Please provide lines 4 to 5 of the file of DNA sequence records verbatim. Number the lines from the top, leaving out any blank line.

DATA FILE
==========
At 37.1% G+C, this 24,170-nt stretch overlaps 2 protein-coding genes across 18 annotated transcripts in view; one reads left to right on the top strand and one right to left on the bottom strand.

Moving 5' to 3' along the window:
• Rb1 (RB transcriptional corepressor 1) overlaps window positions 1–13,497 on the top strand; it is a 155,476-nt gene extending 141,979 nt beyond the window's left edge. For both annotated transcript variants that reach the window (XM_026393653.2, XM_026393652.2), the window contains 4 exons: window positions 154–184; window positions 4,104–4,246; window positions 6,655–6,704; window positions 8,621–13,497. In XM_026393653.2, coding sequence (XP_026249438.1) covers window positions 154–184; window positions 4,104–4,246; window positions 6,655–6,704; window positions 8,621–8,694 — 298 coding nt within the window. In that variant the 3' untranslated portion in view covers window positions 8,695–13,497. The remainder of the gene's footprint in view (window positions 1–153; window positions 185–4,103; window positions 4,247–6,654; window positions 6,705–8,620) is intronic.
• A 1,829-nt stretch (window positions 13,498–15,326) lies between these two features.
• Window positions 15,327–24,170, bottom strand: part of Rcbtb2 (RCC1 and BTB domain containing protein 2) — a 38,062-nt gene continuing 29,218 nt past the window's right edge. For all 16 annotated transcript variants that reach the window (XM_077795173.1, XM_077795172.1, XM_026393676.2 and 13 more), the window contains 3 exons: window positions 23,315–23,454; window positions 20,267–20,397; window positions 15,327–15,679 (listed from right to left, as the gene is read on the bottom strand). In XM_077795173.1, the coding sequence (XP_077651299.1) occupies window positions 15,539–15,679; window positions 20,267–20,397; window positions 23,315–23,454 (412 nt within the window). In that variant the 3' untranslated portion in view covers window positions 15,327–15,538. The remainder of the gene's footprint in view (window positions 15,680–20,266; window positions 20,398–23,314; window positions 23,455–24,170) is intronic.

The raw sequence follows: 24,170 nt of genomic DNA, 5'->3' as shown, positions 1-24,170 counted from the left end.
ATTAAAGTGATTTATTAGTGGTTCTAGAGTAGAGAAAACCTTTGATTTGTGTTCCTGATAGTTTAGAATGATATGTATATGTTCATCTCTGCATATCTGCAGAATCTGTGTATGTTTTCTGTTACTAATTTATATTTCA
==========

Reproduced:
• A 1,829-nt stretch (window positions 13,498–15,326) lies between these two features.
• Window positions 15,327–24,170, bottom strand: part of Rcbtb2 (RCC1 and BTB domain containing protein 2) — a 38,062-nt gene continuing 29,218 nt past the window's right edge. For all 16 annotated transcript variants that reach the window (XM_077795173.1, XM_077795172.1, XM_026393676.2 and 13 more), the window contains 3 exons: window positions 23,315–23,454; window positions 20,267–20,397; window positions 15,327–15,679 (listed from right to left, as the gene is read on the bottom strand). In XM_077795173.1, the coding sequence (XP_077651299.1) occupies window positions 15,539–15,679; window positions 20,267–20,397; window positions 23,315–23,454 (412 nt within the window). In that variant the 3' untranslated portion in view covers window positions 15,327–15,538. The remainder of the gene's footprint in view (window positions 15,680–20,266; window positions 20,398–23,314; window positions 23,455–24,170) is intronic.